BIRMINGHAM, Ala. (WBRC) - When Jeffrey Rease sits down to work, the eyes of history stare back.
“I’ve always loved doing portraits,” says Rease.
As a graphic designer, Jeff Rease only took pictures as a hobby. But now he’s found a calling in it. His campaign, Portraits of Honor, makes us take a closer look at the men who fought for our country.
For the last seven months, Rease has taken portraits of World War II veterans—free of charge—as his way of giving back, inspired by an acquaintance of his doing the same thing overseas.
“Growing up I read stories and books about World War II ace pilots and bomber crews and it was just fascinating,” he says.
Before April of this year, Rease never knew any WWII veterans. Now he knows 65.
"When you know somebody finally and you don't just read stories about them in a book or a magazine, it makes it that much more real."
Those stories no longer just in the pages of books but now shared first-hand by the men who lived them.
"Listening to their stories is priceless."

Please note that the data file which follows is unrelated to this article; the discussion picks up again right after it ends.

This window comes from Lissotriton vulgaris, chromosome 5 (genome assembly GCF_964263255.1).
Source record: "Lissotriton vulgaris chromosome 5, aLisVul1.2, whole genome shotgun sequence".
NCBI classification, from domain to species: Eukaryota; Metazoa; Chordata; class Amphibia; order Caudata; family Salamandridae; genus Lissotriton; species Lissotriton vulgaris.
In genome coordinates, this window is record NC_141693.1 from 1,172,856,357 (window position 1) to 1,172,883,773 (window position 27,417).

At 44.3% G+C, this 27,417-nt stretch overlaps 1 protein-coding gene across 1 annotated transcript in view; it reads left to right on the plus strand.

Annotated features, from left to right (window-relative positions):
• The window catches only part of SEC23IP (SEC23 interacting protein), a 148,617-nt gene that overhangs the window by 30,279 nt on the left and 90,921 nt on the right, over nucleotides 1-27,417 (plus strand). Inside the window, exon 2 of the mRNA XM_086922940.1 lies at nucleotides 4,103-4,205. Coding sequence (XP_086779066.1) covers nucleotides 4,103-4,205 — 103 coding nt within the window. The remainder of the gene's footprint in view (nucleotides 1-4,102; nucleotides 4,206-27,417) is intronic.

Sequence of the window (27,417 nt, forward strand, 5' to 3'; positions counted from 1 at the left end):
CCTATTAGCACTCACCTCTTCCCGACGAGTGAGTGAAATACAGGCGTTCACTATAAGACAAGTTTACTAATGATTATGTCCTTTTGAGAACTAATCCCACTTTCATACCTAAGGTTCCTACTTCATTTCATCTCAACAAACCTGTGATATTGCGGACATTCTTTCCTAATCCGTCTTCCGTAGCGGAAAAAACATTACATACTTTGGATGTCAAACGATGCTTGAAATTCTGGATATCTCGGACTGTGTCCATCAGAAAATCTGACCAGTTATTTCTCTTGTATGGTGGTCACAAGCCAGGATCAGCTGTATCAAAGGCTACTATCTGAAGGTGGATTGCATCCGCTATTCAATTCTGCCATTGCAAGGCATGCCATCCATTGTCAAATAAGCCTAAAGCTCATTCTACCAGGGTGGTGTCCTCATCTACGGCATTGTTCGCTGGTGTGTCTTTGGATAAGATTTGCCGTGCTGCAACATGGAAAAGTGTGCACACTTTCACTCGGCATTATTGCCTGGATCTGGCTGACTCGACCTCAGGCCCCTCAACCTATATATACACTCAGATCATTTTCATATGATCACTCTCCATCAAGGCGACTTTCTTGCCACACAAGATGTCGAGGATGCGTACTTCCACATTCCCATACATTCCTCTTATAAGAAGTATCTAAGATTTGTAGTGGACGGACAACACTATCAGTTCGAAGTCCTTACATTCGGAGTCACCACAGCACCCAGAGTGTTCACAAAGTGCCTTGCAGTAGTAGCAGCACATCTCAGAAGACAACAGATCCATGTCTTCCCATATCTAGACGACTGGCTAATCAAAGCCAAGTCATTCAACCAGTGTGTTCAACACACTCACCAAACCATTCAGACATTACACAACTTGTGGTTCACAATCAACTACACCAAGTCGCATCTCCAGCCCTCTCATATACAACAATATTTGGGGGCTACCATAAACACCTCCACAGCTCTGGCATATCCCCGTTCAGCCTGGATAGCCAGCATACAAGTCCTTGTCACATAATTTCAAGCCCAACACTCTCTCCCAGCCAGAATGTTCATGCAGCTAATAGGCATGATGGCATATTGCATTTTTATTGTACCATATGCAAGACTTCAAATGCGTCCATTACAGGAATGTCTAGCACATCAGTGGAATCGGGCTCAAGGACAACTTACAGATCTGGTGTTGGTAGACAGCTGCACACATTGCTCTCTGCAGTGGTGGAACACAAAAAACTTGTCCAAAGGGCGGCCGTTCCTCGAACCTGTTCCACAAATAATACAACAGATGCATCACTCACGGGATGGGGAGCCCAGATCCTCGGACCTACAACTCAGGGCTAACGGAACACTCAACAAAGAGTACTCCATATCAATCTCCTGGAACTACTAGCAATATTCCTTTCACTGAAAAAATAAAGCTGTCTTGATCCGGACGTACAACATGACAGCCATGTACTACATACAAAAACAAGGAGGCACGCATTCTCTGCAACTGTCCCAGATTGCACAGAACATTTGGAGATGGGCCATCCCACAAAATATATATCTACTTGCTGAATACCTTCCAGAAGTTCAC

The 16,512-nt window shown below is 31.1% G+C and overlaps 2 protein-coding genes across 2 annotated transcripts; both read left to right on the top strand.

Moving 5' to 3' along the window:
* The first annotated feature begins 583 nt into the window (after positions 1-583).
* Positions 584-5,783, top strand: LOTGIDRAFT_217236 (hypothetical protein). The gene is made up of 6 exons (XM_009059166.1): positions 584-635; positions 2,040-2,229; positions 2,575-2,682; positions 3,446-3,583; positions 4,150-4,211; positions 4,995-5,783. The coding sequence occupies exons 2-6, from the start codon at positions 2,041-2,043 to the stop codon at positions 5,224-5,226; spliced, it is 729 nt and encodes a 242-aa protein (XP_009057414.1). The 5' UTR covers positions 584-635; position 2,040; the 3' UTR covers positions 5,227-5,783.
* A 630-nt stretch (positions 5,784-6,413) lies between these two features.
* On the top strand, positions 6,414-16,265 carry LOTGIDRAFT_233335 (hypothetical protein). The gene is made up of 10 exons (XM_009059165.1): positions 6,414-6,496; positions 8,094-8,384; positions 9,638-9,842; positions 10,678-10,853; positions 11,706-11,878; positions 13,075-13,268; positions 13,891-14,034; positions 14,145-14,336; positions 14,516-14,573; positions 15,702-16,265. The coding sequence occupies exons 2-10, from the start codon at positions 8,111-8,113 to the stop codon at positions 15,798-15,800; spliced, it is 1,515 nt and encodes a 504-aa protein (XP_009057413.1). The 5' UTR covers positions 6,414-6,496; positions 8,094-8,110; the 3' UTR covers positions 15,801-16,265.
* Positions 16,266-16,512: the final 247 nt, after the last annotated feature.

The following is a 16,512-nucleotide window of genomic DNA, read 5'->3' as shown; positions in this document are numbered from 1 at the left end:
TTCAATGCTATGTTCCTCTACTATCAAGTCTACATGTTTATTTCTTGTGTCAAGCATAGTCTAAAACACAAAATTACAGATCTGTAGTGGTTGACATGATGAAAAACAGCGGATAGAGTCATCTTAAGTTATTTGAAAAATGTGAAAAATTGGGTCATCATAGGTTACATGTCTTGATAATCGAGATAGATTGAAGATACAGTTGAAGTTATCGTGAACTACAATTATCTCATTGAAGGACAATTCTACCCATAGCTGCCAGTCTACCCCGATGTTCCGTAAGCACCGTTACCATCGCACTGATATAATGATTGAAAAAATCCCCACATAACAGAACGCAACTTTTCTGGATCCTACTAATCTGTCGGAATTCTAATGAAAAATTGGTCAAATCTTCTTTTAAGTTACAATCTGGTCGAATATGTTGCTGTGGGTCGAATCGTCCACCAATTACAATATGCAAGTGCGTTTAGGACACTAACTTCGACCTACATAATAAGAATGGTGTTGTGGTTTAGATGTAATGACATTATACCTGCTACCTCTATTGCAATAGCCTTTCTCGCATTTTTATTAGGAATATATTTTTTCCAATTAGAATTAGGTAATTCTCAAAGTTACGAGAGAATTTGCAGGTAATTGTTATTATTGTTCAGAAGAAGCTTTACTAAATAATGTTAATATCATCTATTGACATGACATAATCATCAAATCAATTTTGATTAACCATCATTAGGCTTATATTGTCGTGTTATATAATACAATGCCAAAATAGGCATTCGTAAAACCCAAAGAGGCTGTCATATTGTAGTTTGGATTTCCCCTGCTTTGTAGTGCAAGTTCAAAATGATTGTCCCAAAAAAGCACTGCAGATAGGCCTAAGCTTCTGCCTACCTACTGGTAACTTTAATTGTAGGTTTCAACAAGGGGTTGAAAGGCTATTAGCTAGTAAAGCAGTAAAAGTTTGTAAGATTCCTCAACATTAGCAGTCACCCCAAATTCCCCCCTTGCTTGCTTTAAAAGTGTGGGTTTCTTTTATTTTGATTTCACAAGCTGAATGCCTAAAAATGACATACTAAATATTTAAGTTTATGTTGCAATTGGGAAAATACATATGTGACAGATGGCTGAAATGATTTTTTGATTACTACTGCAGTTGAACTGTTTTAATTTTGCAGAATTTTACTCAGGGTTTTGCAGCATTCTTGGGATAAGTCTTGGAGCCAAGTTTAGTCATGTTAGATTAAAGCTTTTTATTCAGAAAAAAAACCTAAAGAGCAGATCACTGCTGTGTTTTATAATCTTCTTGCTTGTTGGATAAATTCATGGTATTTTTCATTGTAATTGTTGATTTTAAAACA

And boy, has he heard stories, like the one about Army Medic Sgt. Ray Lambert.
"He had saved so many guys previous to D-Day, but also on that day, mostly pulling guys out of the water just out from the beach and a Higgins Boat, one of the landing craft came over and dropped his door right on top of them and it broke his back. He'd already been wounded three times, but he prayed to God that he could just rescue this one guy, this one last guy, and at that time the boat moved back off of him and he was able to pull the guy out before he lost consciousness."
Rease walks away from every session heavy with history, in awe of the men he gets to meet.
"Not just that I get to meet these people and get to know them and their stories but that other people get to know them and honor them and salute them for what they did."
Each one insisting they aren't heroes.
“They just say, all I did was I did my job as I was trained to do. And they did it very well.”
Rease says he still calls them heroes. You can read more about these veterans and see their portraits on his website https://www.portraitsofhonor.us/.